As a CPA we look at the financials of many small businesses over the course of the year.  One common question we hear is “how come I don’t have more money in the bank?”.   Though the answer can be complicated I like to education my small business owners that over 50% of the revenue they receive goes toward paying taxes.  That’s right over 50%.

How can that be?  Well, let’s explore the numbers.

Before we do that, we are going to use $125,000 as the estimated profit for a small business or the gross income of a W2 employee.  The Federal rate for 2019 for $125 thousand is 24% and Connecticut’s is 5.5%.

A self-employed person’s FICA tax rate for 2019 (January 1 through December 31, 2019) is 15.3% on the first $132,900.

Many of my clients own their own homes.  As you know Connecticut has the fourth highest property tax rate in the country.  For the purposes of analysis, we will use the effective Connecticut real estate rate of 2.07% on a $194,000 home provide by WalletHub, approximately $4,000.  Then $4,000 is 3.2% of our $125,000 base income.

Of course, we all drive a vehicle, most often two and our local municipalities tax those as well.  WalletHub estimated the tax on a $24,000 car in Connecticut to be $632, a rate of 2.59%.  If we have two cars with an average value of $24,000 the we would have a tax bill of $1,264 or 1.01% of our base income.

The table below summarizes our situation nicely.

Self Employed

        24.00 Federal Personal Income Tax
          5.50 CT Personal Income Tax
        15.30 Self Employment Tax (Social Security & Medicare)
          6.35 CT Sales and Use Tax
          3.20 Real Estate Property Tax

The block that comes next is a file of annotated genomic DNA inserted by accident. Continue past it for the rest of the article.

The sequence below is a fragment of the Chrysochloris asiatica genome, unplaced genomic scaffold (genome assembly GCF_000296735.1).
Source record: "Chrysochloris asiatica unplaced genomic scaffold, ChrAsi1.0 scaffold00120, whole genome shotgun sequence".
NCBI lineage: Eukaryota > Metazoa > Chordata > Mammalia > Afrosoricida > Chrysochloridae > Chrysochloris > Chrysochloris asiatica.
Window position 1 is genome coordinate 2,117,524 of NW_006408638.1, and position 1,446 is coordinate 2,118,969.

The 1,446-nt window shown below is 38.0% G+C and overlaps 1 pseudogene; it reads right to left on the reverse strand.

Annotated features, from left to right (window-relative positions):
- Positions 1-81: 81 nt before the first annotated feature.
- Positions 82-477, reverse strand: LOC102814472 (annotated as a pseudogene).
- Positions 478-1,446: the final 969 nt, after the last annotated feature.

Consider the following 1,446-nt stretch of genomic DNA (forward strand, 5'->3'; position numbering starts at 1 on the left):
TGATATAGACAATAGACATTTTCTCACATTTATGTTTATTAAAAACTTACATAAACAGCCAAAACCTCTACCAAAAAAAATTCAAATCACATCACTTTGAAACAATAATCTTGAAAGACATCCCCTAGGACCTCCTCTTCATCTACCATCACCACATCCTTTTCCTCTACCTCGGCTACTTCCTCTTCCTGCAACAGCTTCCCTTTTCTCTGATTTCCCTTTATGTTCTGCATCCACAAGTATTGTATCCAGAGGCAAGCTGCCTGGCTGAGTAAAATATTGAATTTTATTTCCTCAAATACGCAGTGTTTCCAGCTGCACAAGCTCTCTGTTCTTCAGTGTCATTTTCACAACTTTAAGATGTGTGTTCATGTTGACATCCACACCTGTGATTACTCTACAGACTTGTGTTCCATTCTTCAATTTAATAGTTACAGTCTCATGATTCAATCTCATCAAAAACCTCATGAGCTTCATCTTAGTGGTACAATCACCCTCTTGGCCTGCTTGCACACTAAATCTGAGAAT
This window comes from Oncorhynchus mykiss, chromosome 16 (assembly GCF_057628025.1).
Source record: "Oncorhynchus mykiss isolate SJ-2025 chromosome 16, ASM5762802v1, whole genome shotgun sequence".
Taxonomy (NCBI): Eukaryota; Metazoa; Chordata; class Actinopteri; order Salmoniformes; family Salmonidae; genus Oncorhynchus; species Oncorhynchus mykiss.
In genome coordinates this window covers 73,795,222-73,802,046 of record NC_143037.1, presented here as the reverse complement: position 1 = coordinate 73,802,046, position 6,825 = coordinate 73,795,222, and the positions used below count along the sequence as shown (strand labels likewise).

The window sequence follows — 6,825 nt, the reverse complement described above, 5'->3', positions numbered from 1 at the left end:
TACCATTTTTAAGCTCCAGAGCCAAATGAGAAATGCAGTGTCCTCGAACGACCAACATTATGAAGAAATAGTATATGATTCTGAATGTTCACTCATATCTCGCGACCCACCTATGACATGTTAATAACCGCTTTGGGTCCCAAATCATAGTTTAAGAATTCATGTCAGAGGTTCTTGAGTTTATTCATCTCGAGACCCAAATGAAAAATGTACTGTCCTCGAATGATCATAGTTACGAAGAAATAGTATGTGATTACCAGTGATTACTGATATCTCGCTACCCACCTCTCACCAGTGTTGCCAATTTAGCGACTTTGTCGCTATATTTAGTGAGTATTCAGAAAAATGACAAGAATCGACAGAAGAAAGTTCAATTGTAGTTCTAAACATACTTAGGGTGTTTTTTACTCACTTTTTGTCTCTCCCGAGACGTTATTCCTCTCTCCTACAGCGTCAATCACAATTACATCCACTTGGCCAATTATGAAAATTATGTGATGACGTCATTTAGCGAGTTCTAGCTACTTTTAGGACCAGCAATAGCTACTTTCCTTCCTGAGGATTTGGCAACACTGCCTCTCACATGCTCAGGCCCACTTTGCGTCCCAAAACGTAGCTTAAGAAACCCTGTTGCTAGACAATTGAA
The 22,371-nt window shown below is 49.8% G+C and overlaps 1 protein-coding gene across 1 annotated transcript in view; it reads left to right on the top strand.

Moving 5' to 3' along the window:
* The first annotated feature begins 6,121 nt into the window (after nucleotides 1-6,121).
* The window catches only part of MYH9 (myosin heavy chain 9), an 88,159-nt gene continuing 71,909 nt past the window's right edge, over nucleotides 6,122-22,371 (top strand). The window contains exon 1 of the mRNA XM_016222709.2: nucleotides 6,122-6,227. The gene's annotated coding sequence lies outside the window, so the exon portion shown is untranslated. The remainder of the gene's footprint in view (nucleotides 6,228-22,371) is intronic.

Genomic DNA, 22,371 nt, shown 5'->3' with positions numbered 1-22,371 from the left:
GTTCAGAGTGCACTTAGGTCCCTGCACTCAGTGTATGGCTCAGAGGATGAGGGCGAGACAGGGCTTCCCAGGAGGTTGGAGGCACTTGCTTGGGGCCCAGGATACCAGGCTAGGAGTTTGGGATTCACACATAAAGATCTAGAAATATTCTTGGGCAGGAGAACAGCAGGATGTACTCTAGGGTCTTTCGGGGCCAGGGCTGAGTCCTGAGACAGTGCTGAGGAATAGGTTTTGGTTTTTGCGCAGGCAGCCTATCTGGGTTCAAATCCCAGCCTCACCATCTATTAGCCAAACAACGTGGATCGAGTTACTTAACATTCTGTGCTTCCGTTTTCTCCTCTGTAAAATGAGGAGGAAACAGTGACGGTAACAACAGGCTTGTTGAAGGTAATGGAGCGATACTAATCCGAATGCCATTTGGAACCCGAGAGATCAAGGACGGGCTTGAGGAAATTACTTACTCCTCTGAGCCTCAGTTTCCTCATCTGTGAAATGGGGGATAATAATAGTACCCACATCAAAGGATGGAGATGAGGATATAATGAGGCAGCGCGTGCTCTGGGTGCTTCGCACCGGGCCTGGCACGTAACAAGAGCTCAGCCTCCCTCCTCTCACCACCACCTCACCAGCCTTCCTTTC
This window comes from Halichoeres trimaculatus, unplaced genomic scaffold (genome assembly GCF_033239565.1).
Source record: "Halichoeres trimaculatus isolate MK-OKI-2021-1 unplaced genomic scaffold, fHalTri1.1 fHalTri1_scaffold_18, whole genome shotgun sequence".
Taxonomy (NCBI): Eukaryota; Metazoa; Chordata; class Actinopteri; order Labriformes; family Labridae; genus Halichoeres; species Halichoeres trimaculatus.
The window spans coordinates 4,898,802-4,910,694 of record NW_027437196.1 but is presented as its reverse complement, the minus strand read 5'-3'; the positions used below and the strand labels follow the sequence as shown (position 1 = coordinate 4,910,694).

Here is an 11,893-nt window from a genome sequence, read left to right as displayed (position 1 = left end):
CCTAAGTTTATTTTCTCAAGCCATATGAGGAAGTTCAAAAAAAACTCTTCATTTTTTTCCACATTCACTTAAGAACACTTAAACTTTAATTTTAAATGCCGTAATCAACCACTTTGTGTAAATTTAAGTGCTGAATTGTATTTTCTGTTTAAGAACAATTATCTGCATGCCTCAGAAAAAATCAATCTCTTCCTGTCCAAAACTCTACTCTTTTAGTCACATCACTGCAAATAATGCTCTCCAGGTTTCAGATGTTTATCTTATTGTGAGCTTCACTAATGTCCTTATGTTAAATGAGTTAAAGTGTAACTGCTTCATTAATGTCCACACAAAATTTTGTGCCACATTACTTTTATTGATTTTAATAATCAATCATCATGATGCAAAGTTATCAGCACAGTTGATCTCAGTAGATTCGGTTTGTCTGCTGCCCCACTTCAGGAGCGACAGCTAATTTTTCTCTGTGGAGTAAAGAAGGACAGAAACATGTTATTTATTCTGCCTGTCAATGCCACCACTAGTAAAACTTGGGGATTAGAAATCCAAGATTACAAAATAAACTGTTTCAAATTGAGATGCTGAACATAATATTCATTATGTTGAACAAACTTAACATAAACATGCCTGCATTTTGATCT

1.01 Vehicle Tax
        55.36 Total

 

W2 Wage Earner

        24.00 Federal Personal Income Tax
          5.50 CT Personal Income Tax
          7.65 Self Employment Tax (Social Security & Medicare)
          6.35 CT Sales and Use Tax
          3.20 Real Estate Property Tax
          1.01 Vehicle Tax
        47.71 Total

 

If you are a small business owner providing professional services, you might have revenues of $150,000.  If your cost is 1/3 of what I charge I have $100,000 profit.  After your tax bite of 55.36% you only have $44,640 in personal disposable income.  So now you know where your money has gone.

I did not include other government charges.  The Department of Motor has a registration and an emissions fee.  A small business has state filing fees and property taxes on their business assets.  At home you might have extra expenses for garbage pickup, pool passes, after school activities and class trips, schoolbooks and more.

This is an analysis.  Many of you will have different incomes, different home and vehicle values.  Others will have some deductions or credits making these tax affects less painful to your checkbook.  You make the adjustments to fit your personal situation.  I just wanted to create a framework for you use in your thinking, so now you know where your money has gone.